- What is an Epidural Injection?
- What are some common uses of the procedure?
- How should I prepare for the procedure?
- What does the equipment look like?
- How does the procedure work?
- How is the procedure performed?
- What will I experience during the procedure?
- Who interprets the results and how do I get them?
- What are the benefits vs. risks?
- What are the limitations of Epidural Injection?
What is an Epidural Injection?
An epidural injection is delivered into the epidural space of the spine to provide temporary or prolonged relief from pain or inflammation. The epidural space is located outside the dural membrane. Steroids, anesthetics and anti-inflammatory medications are typically delivered in an epidural injection. The injection may reduce pain and swelling in and around the spinal nerve roots, as well as around damaged nerves which in time may heal.
Imaging guidance, such as fluoroscopy or computed tomography (CT or "CAT" scan), may be used to help the doctor place the needle in exactly the right location so the patient can receive maximum benefit from the injection.
What are some common uses of the procedure?
An epidural injection is one of many methods doctors use to relieve pain, along with physical therapy, oral medications and surgery if a patient is not responding to conservative treatments.
An epidural injection may be performed to alleviate pain caused by:
How should I prepare for the procedure?
You will receive specific instructions on how to prepare, including any changes that need to be made to your regular medication schedule.
You may be instructed not to eat or drink anything for several hours before your procedure to prevent you from having an upset stomach following the injection or because some centers may offer sedation during the procedure.
You may be asked to wear a gown during the procedure.
You will probably be asked to use the restroom before the procedure.
You will then be positioned on your stomach or side on a special fluoroscopic or CT table that will give the doctor easy access to the injection site(s). The nurse will help to make you as comfortable as possible, both during and after the procedure.
You should plan to have a relative or friend drive you home after your procedure.
What does the equipment look like?
The injection itself will be administered with a syringe much like one that would be used for a routine vaccination. The doctor will fill the syringe from a small vial of medication. The type of medication used depends on individual patient needs.
The imaging guidance used, such as fluoroscopy or CT, will require additional equipment around the table. Both types of imaging are painless and involve the use of x-rays to obtain essential images that allow the physician to place the needle in exactly the right location for the injection.
The equipment typically used for this examination consists of a radiographic table, one or two x-ray tubes and a television-like monitor that is located in the examining room. Fluoroscopy, which converts x-rays into video images, is used to watch and guide progress of the procedure. The video is produced by the x-ray machine and a detector that is suspended over a table on which the patient lies.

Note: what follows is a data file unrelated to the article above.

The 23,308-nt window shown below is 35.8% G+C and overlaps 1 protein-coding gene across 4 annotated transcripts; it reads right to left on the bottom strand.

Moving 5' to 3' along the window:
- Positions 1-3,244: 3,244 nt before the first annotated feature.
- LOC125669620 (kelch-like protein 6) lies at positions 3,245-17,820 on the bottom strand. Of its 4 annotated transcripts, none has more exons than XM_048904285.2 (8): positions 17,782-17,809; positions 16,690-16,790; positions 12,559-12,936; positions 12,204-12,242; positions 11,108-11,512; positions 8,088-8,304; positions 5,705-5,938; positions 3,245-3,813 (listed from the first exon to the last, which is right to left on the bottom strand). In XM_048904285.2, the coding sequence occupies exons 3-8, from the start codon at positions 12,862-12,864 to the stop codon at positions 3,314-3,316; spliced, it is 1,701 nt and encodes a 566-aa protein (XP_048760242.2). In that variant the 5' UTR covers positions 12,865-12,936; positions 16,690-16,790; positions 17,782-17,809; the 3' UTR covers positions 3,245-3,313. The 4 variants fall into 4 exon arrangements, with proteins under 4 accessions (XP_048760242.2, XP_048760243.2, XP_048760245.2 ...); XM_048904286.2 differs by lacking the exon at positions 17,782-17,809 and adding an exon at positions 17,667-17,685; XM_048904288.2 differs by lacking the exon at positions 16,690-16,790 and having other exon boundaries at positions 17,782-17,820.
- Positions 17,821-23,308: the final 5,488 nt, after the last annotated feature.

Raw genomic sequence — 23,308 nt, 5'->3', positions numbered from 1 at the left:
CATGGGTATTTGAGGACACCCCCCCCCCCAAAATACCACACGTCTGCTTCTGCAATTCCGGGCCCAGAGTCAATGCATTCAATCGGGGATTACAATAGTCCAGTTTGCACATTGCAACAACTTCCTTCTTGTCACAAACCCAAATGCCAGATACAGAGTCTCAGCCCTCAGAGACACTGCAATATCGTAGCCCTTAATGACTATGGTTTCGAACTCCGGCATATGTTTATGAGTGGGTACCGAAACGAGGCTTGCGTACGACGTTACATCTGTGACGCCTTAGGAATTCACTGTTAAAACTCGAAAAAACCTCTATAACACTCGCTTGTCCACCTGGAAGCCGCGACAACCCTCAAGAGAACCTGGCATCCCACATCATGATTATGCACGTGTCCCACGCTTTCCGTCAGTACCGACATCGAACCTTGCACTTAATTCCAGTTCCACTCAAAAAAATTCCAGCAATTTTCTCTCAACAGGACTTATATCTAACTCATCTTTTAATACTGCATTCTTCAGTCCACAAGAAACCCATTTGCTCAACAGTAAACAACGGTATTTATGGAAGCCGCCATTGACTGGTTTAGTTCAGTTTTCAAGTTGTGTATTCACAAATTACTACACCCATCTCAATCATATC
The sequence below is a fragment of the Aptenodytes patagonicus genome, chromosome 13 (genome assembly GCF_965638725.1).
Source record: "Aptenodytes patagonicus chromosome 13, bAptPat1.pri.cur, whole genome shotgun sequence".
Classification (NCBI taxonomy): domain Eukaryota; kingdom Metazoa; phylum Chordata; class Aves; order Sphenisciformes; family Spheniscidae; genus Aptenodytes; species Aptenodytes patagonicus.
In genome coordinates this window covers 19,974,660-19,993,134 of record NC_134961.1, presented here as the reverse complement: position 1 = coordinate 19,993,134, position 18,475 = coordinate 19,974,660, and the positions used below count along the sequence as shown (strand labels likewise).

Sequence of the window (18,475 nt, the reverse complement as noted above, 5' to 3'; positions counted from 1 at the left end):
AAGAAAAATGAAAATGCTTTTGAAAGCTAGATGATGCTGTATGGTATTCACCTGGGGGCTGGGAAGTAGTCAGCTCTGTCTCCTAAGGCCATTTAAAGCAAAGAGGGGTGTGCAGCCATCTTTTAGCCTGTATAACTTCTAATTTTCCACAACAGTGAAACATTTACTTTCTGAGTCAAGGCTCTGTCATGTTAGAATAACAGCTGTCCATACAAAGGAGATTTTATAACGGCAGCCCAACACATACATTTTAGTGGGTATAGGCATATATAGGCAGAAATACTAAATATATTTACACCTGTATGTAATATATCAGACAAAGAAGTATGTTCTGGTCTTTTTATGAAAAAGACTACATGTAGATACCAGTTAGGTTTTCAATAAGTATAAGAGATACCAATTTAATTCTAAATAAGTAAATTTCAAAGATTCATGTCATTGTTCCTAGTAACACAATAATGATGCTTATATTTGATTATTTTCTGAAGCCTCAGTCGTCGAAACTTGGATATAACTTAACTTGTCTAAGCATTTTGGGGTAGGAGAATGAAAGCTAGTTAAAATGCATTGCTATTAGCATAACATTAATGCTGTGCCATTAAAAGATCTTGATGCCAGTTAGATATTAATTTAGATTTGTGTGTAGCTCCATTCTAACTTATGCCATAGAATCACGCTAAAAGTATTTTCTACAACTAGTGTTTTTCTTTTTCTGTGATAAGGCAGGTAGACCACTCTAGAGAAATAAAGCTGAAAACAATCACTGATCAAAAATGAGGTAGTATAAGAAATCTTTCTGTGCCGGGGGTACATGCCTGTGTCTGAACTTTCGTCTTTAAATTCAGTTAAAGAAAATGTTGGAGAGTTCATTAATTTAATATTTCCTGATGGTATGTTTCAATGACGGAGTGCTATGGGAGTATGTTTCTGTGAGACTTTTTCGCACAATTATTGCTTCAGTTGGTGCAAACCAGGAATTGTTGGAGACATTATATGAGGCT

The CT scanner is typically a large, box-like machine with a hole, or short tunnel, in the center. You will lie on a narrow examination table that slides into and out of this tunnel. Rotating around you, the x-ray tube and electronic x-ray detectors are located opposite each other in a ring, called a gantry. The computer workstation that processes the imaging information is located in a separate control room, where the technologist operates the scanner and monitors your examination in direct visual contact and usually with the ability to hear and talk to you with the use of a speaker and microphone.
How does the procedure work?
The different types of medications injected into the epidural space create different effects. Corticosteroids act as anti-inflammatory agents, reducing swelling and nerve irritation to allow the nerve time to heal itself, thereby preventing further discomfort. By delivering an epidural injection directly into the epidural space, the medication moves throughout the epidural space, coating the nerve roots. Therefore, a lumbar injection could affect the lower back and the nerves traveling to the lower limbs, such as the sciatic nerves. Similarly, if an epidural injection is performed in the neck, it should spread throughout the cervical epidural space and provide relief to nerve roots in the neck. The duration of improvement from the epidural injection varies. Some patients have permanent relief. In others, the effects may not last long. A patient may experience relief for a matter of days up to several months; however, the pain may eventually return, requiring either another injection or an alternative treatment.
How is the procedure performed?
This procedure is often done on an outpatient basis. However, some patients may require admission following the procedure. Please consult with your physician as to whether or not you will be admitted.
The epidural injection usually takes only minutes to administer, but positioning in the CT or x-ray unit may take longer.
When you arrive at the office, hospital or surgical center, the nurse may place an intravenous (IV) line in your arm to deliver a relaxation medication during the procedure; this is seldom needed but will be available if required. You will be situated on your stomach or on your side, on a table in the fluoroscopic room or in computed tomography room and made to feel as comfortable as possible.
The doctor will identify where the injection should be given and will sterilize the skin with an antiseptic solution. He or she will then inject a local anesthetic to help numb the area before administering the epidural injection.